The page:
Gulf Passage

We’re behind Hallelujah and others further up, all catching the Tuesday weather window.

We did it. We took a total of 25 hours to cross the Gulf of Mexico overnight, leaving from Apalachicola at 11 AM Tuesday and finally arriving at Pasadena Yacht Club in Gulfport FL, near St Petersburg at noon the next day.

For two hours we traveled east on the intracoastal to an exit at the west end of Dog Island and then out into the Gulf. The island is pretty flat and is now a state park with little on it. It was named because the old sailing ships were manned both by regular sailors and convicts, called “dogs”, working off their sentence on board. Before the ships landed in port at Apalachicola or elsewhere, they would drop off the dogs on this desolate island so they could not jump ship and escape.

Dog Island ahead, exit channel to the right. Overcast but warm. Bridge was completely open all the way.

Once out I put a waypoint on my chart just outside the entrance channel near St Petersburg FL and told the autopilot to go there. It then showed we would reach the other end of the line about 10 AM the next day. Until then Sue and I would be manning the bridge watching for boats or anything else we should steer clear of along the way.

Waves followed the prediction. They were worst, over 2 feet at first, quieting down gradually until we had little movement by 1 or 2 AM. After that it was pretty smooth the rest of the way. We’ve had worse, but there was enough movement in the first third of the trip that Sue could not fix any food in the kitchen. We should have thought about that and had some sandwiches ready in the fridge. We did find enough snacks tide us over.

Our path came within a few hundred feet of an air force communications tower that shows as a foghorn on the charts. It’s a foghorn because that’s the only part of it of concern to marine navigation. Our charts, radar and remaining daylight all showed it so there was little concern about a collision.

We cruise faster than Hallelujah, and took the waves better that way too, so we passed them early on.

Much later we passed a few hundred feet of a fishing boat. It showed up from far off because of a very bright light it was shining on the nets at its stern, although its running lights would have been adequate. Our radar had stopped working 6 hours after we started out, so we had to depend on their running lights to find other boats. Fortunately there was no fog. We did have some loopers headed for a more northern destination three miles out on our port for awhile. Even at that distance I could see their running lights. Mine were on for the first time I’ve ever used them.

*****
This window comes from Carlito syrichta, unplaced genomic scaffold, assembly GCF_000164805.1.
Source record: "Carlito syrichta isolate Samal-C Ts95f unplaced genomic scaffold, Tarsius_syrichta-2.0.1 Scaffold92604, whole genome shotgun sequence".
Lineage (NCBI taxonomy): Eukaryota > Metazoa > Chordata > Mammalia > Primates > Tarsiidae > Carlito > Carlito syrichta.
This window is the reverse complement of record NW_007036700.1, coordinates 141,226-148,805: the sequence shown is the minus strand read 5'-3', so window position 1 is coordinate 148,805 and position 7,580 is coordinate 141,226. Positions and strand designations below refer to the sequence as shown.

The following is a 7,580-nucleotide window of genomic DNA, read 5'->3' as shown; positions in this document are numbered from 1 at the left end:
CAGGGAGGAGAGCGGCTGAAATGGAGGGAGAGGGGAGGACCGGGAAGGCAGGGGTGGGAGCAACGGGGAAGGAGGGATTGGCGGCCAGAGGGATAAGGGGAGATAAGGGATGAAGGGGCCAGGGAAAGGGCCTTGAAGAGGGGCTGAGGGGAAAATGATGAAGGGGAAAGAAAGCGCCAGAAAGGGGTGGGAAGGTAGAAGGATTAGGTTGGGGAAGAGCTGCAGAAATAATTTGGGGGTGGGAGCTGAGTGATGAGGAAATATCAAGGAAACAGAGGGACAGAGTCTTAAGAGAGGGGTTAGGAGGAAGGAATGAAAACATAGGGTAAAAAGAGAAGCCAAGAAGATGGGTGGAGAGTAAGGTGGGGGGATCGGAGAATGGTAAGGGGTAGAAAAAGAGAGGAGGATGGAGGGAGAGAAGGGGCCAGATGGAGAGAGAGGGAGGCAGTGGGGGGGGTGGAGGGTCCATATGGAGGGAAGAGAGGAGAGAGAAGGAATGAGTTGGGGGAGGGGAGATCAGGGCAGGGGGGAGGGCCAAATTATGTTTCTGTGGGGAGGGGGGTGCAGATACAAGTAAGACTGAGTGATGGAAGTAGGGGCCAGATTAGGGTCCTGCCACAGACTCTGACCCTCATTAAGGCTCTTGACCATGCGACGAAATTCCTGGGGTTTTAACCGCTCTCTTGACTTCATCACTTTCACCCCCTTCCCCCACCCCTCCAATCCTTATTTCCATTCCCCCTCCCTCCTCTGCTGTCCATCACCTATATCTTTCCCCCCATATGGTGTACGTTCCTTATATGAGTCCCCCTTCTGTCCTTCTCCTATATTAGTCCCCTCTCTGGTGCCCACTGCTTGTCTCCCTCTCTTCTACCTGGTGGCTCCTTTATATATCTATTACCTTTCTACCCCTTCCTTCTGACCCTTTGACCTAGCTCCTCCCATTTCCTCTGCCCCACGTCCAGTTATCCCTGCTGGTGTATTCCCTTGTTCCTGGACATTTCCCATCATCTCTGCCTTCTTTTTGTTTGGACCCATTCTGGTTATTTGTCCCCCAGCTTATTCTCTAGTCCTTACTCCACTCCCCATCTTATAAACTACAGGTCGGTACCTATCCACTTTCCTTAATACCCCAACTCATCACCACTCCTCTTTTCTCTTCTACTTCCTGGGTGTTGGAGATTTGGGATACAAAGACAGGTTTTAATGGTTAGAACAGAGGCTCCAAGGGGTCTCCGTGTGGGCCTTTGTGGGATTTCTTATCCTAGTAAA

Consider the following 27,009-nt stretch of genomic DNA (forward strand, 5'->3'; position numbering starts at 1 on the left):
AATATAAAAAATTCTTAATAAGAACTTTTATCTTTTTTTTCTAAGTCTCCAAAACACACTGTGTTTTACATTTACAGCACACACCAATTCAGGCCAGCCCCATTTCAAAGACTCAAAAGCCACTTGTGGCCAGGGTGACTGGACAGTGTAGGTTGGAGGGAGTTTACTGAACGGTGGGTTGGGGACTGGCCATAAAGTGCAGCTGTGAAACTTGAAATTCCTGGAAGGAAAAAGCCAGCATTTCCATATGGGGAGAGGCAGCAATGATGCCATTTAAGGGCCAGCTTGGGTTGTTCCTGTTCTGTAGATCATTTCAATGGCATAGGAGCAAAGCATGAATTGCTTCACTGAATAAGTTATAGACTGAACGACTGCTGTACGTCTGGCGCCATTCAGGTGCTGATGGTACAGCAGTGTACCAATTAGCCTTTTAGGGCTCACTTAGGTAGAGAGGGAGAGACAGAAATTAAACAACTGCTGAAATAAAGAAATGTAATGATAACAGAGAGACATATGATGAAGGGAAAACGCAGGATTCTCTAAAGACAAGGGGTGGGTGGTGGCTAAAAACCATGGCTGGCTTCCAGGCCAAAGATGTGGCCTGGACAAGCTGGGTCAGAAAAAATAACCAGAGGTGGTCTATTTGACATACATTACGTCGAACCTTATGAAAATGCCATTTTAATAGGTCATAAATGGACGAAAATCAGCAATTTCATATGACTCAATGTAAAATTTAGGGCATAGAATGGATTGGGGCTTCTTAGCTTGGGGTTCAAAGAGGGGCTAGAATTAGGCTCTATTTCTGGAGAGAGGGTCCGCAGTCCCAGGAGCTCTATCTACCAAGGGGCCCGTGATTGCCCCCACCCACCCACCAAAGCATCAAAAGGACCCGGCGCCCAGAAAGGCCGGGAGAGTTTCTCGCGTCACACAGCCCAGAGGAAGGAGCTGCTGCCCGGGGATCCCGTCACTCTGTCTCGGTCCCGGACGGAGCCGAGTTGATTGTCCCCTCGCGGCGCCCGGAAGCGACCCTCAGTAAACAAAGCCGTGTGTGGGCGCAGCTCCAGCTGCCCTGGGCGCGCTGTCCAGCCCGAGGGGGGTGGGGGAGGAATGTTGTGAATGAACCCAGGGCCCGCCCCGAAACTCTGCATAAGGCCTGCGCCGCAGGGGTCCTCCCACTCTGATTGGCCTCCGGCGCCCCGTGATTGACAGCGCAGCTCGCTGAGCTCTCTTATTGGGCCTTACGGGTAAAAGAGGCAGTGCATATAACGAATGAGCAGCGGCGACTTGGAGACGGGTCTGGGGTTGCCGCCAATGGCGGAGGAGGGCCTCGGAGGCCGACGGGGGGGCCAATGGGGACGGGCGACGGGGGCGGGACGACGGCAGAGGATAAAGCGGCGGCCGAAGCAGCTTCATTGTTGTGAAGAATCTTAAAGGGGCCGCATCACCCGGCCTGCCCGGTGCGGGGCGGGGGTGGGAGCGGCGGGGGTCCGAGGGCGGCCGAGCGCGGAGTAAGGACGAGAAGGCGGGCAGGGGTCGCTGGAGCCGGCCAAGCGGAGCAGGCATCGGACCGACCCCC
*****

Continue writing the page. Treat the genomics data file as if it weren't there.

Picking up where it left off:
Last light was around 6:45 after which we had several hours of cloudy skies and intermittent rain, but no winds and storming otherwise. It was quite dark until about 1 AM when the skies cleared, the moon rose, followed by Jupiter and then Mars. That gave enough light that we could see the horizon all around and would probably have been able to see a reasonably sized boat even if it had no lights.

I can only show the daylight part. This air force tower is about the last thing before dark.

Sue went to bed around 7. That time was the most unsettling with the boat still pitching about, but no visibility to see the waves coming or anything else. It’s just something to get used to. I don’t think we had any real danger at any time. With the boat on autopilot I could have tidied up the lines and pulled in fenders we left out, but it was not time to be getting near the rails on a pitching boat.

Sue took control at 11 and was happy when the moon appeared an hour later. I snoozed a few hours and relieved her around 1 AM. By then things had smoothed out and the moon over the water made for a very different and most pleasant time. That was certainly the best picture, but my camera is not up to that kind. I’ll get that radar fixed and we’re definitely going to do more of this. Maybe in the Bahamas?


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